Cities can’t bar people from simply asking passers-by for money at night, the Arizona Court of Appeals has ruled.
In a unanimous decision, the judges struck down a Phoenix ordinance that makes it illegal to verbally approach someone after dark for the purpose of soliciting money.
The court specifically rejected arguments by city attorneys that the 2003 law is designed to “shield citizens from the fear, intimidation, abusive language, or crime that sometimes accompany solicitation.” The city also said that dangers of panhandling are “heightened at night, when darkness provides a cover for harassing or criminal conduct.”
But Judge Diane Johnsen, writing for the court, pointed out there already is a valid city ordinance that bans “aggressive” solicitation. And that includes not only intentionally touching someone but also approaching or following someone “in a manner that is intended or is likely to cause” reasonable fear.
Johnsen said where this law goes wrong, legally speaking, is that it bans any verbal panhandling, regardless of how the request was made.
“It would prohibit both a cheery shout by a Salvation Army volunteer asking for holiday change and a quiet offer of a box of Girl Scout cookies by a shy pre-teen if either were uttered on a street corner after dark,” the judge wrote.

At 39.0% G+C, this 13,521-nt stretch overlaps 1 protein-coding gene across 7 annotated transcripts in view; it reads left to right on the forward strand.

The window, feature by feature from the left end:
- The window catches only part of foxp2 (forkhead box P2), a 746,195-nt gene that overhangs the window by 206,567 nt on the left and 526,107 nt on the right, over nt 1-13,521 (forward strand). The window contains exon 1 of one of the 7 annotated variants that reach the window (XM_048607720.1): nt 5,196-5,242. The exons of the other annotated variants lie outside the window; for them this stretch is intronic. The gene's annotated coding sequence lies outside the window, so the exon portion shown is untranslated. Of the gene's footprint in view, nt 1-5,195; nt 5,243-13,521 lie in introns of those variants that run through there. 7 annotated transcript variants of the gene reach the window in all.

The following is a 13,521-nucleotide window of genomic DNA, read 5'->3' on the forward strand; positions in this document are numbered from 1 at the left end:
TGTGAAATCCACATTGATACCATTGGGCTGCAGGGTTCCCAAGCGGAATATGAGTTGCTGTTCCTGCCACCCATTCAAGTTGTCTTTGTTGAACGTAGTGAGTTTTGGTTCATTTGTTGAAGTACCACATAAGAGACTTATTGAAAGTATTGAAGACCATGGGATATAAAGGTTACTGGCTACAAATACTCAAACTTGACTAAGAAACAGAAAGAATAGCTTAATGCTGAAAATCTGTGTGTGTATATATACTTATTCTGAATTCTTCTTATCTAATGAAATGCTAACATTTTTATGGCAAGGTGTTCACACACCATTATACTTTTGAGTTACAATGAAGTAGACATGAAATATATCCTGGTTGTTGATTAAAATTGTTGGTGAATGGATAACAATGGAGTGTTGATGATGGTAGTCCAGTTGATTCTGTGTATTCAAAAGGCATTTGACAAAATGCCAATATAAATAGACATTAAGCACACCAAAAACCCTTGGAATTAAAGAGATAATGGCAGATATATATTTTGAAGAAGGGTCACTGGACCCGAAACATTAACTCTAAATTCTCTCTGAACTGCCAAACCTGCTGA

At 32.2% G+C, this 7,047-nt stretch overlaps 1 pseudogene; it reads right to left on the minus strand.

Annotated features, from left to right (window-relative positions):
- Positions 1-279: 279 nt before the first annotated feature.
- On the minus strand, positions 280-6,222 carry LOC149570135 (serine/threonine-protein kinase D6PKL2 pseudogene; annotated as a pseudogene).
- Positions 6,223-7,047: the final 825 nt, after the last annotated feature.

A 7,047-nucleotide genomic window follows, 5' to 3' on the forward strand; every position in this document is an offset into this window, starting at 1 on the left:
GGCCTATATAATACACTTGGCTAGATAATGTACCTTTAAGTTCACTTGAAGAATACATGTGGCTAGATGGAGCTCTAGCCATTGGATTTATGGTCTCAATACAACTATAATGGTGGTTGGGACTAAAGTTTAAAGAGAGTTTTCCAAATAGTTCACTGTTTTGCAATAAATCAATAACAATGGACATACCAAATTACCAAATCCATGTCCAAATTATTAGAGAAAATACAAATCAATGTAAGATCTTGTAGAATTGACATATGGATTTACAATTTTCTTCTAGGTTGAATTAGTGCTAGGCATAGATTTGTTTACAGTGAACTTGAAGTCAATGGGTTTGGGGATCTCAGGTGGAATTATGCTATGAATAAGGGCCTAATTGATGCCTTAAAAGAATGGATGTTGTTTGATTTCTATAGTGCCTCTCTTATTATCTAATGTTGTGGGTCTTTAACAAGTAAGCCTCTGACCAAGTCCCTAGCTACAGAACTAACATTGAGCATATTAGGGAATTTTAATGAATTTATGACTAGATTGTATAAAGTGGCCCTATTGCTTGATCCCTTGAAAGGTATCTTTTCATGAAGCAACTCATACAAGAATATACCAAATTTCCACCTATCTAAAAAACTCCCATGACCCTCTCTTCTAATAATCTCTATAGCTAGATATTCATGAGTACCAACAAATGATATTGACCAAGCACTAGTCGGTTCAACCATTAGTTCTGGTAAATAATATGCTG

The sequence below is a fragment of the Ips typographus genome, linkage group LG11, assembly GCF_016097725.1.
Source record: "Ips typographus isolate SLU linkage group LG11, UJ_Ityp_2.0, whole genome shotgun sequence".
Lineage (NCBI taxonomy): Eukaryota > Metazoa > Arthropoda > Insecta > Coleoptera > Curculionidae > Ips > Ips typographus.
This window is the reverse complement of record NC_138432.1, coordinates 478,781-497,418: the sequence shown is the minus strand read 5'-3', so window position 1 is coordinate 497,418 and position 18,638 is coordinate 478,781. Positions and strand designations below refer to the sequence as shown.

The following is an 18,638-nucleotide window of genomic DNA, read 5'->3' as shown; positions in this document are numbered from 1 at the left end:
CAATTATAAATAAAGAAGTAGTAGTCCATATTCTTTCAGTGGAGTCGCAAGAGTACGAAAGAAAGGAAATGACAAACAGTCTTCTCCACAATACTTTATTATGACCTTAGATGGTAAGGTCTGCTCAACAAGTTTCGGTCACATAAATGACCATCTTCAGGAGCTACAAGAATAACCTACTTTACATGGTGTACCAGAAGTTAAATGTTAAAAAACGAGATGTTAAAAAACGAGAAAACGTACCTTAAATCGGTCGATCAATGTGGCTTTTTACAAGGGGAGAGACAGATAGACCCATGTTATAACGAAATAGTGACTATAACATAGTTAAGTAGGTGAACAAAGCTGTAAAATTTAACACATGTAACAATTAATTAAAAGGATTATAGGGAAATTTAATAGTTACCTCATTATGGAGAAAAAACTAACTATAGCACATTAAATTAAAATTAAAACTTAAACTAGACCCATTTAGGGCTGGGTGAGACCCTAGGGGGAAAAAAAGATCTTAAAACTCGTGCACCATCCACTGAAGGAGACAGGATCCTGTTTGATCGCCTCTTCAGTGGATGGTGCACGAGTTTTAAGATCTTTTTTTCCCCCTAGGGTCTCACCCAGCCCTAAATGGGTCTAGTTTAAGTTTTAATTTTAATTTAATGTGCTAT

Conversely, Johnsen noted, there are things that remain legal.
“It permits written requests for in-hand donations after dark,” she pointed out. “Under the ordinance, one may ask for spare change by silently holding a sign seeking donations.”
And the judge said that oral requests for funds remain legal during the day.
Separately, Johnsen said the law is unconstitutional because it improperly criminalizes one kind of speech but not all types.
“For example, a person standing on a street corner at 8 p.m. asking for cash contributions to a candidate’s campaign could be cited for violating the ordinance, while one urging passersby to come to a rally to hear the same candidate speak would avoid citation,” she wrote.
“A person violates the ordinance by asking passersby after dark to donate change to a church fund for the poor,” Johnsen continued. “On the other hand, the ordinance does not apply to a sidewalk proselytizer — as long as he refrains from orally requesting donations.”
Johnsen said ordinances restricting public conduct must be “narrowly tailored” to achieve the legitimate governmental interest without burdening more speech than necessary to advance that interest. She said the ordinance against aggressive solicitation did that; the 2003 changes went too far because they banned all after-dark approaches.
And Johnson said that, even if individuals are concerned about being approached after dark, that does not justify such a broad ban.
“Our constitution does not permit government to restrict speech in a public forum merely because the speech may make listeners uncomfortable,” she wrote.